The Australian Competition and Consumer Commission has released its final decision on the prices that other operators pay to use Telstra’s (ASX:TLS) copper network to provide telecommunications services to consumers.

The final decision will require a one-off uniform fall of 9.4 per cent in access prices from current levels for the seven fixed line access services. This revises the 9.6 per cent fall estimated in the June further draft decision. The new prices will apply from 1 November 2015 until 30 June 2019.

“The ACCC has dealt with a number of complex issues during this inquiry, including the unique circumstances of the transition from Telstra’s copper network to the NBN. Our final decision on prices is the result of a number of considerations, with downward pressures more than offsetting upward pressures,” ACCC Chairman Rod Sims said.

“Downward pressures largely come from lower expenditures, falling cost of capital, the treatment of the effects of migration to the NBN and updated information on the NBN rollout. These more than offset upward pressures from a shrinking fixed line market due to consumers moving away from fixed line services and to mobile services.”

“Importantly, users of Telstra’s network should not pay the higher costs that result from fewer customers as NBN migration occurs. If there is no adjustment for these higher costs then customers who have not yet been migrated to the NBN will ultimately pay significantly higher prices for copper based services,” Mr Sims said.

“The ACCC has taken this approach because it considers that users of the fixed line network have not caused the asset redundancy and under-utilisation and will not be able to use those assets and capacity in the future. It would not be in the long term interests of end users (LTIE) for costs to be allocated to users of the network who do not cause them, particularly when Telstra has an avenue to recover those costs.”

NBN Co released new information on its rollout plan in August 2015 and the ACCC’s decision accepts Telstra’s expenditure forecasts subject to updating for that latest information. The allowed expenditure is also subject to exclusion of the capital and operating expenditures that are specific to the NBN and which should not be recovered from users of the copper network.

The ACCC’s final decision also covers connection and disconnection charges and a decision to not exempt the CBD areas from coverage under the final access determinations.

The ACCC’s final decision and related materials available at


The seven declared fixed line services include:

·         Unconditioned local loop service (ULLS)

·         Line sharing service (LSS)

·         Wholesale line rental (WLR)

·         Local carriage service (LCS)

·         Fixed originating access service (FOAS)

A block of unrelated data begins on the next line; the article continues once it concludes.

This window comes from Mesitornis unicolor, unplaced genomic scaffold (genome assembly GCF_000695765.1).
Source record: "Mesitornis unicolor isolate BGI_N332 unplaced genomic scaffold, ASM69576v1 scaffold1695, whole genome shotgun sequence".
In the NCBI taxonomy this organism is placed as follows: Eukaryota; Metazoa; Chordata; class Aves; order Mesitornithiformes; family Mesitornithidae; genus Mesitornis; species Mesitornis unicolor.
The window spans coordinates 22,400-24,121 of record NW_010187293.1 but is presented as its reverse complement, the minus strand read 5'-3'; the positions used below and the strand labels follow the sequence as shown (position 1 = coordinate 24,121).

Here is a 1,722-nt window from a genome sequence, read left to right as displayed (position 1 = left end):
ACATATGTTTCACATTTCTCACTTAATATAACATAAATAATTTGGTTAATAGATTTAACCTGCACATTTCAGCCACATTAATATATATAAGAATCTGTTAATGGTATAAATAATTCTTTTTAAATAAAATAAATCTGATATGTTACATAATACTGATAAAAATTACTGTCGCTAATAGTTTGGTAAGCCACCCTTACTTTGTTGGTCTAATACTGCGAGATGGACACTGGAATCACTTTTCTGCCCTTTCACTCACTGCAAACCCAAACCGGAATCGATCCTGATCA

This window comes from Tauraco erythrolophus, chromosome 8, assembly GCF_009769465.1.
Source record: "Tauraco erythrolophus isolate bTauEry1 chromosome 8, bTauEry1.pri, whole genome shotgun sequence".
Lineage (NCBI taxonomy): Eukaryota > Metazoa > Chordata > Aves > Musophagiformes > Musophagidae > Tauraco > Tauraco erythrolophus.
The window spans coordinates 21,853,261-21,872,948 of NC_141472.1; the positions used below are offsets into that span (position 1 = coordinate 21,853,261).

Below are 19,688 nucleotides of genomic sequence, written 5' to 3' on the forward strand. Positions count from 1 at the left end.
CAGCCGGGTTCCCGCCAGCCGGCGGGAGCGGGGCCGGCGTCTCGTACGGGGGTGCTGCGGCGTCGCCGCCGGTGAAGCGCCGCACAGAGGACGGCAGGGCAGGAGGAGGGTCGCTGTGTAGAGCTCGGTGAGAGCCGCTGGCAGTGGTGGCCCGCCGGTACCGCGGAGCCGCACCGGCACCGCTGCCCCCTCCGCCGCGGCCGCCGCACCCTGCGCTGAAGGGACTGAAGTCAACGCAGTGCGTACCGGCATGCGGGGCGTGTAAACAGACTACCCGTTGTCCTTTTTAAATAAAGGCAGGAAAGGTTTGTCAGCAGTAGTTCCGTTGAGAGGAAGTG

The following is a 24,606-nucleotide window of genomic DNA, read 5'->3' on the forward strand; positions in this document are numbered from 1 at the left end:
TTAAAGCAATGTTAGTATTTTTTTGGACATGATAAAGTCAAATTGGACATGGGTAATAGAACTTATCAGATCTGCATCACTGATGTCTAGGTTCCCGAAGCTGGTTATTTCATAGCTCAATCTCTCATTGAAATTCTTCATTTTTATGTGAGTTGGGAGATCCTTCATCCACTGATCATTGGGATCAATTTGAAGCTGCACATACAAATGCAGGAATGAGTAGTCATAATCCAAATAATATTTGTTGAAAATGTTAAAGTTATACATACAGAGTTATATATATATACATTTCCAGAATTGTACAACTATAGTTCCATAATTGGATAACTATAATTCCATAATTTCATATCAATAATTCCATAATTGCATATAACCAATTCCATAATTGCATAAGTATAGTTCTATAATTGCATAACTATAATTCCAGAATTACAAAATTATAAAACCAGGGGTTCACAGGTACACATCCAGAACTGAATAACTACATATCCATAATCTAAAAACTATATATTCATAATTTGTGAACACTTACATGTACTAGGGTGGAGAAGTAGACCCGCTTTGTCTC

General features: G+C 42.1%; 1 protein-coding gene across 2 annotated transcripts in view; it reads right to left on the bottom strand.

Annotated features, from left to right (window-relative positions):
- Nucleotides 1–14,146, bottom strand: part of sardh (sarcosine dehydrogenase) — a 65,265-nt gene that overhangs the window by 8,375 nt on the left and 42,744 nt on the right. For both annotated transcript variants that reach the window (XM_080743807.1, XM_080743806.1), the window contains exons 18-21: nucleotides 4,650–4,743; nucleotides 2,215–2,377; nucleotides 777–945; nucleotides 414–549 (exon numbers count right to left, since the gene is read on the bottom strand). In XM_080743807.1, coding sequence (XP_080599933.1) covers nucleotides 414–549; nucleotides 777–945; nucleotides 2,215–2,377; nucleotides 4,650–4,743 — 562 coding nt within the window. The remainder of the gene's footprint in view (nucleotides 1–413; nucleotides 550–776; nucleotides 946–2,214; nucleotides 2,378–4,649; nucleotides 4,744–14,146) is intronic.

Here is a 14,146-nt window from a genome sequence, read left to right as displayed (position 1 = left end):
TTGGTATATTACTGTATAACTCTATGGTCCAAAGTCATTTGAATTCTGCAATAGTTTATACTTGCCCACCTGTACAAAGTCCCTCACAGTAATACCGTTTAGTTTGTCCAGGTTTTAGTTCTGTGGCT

·         Fixed terminating access service (FTAS)

·         Wholesale ADSL service

Access charges to apply from 1 November 2015:

Service Unit Current charges Final decision charges
ULLS Bands 1 to 3 $ per line per month 16.21 14.68
ULLS Band 4 $ per line per month 48.19 43.65
WLR $ per line per month 22.84 20.69
LSS $ per line per month 1.80 1.63
LCS ¢ per call 8.90 8.06
FOAS & FTAS ¢ per minute 0.95 0.86
Wholesale ADSL Zone 1 $ per port per month 24.44 22.14
Wholesale ADSL Zone 2/3 $ per port per month 29.66 26.87
Wholesale AGVC/VLAN $ per Mbps per month 32.31 29.27

Factors putting downward pressure on prices since they were last set in 2011 include lower costs of the copper network on which prices are determined, due in part to the targeted, bottom up methodology used to forecast operating and capital expenditures under new information arrangements the ACCC has put in place for this inquiry.

Other contributors to lower costs are the depreciation of the fixed line assets over time and lower operating and replacement investment costs due to the decline in the size of the fixed line market as consumers have switched to mobile services.

There have also been external factors that have added to the downward pressure on prices. These are a very significant decline in the cost of capital since 2011; low inflation over the 2015 financial year which passes through to the nominal charges the ACCC sets; and new forecasts from NBN Co on its plan and rollout schedule for the NBN.

Upward pressure on prices has resulted from the ACCC decision to adopt a fully allocated cost model in combination with declining demand for fixed line services due to substitution of mobile for fixed line services and the migration to the NBN. The declining demand means that costs are shared across fewer services and prices will rise as a result.

Many of the factors affecting prices are dealt with in a mechanistic way within the building block pricing model that the ACCC uses to determine the fixed line charges. But for other issues it is necessary for the ACCC to make a judgement. The ACCC has made such a judgement in deciding to adopt a revised cost allocation framework; in deciding to apply a uniform price change; and in the approach taken on the effect of the transition from Telstra’s fixed line network to the NBN.

This and Telstra’s arrangements with NBN Co are unique and complex circumstances that the ACCC has considered during its inquiry. The NBN is replacing Telstra’s legacy network as the infrastructure over which Australians receive fixed line voice and broadband communications. As services are disconnected from the legacy network, some assets become redundant and the scale efficiencies of servicing large numbers are lost as customers progressively migrate to the NBN.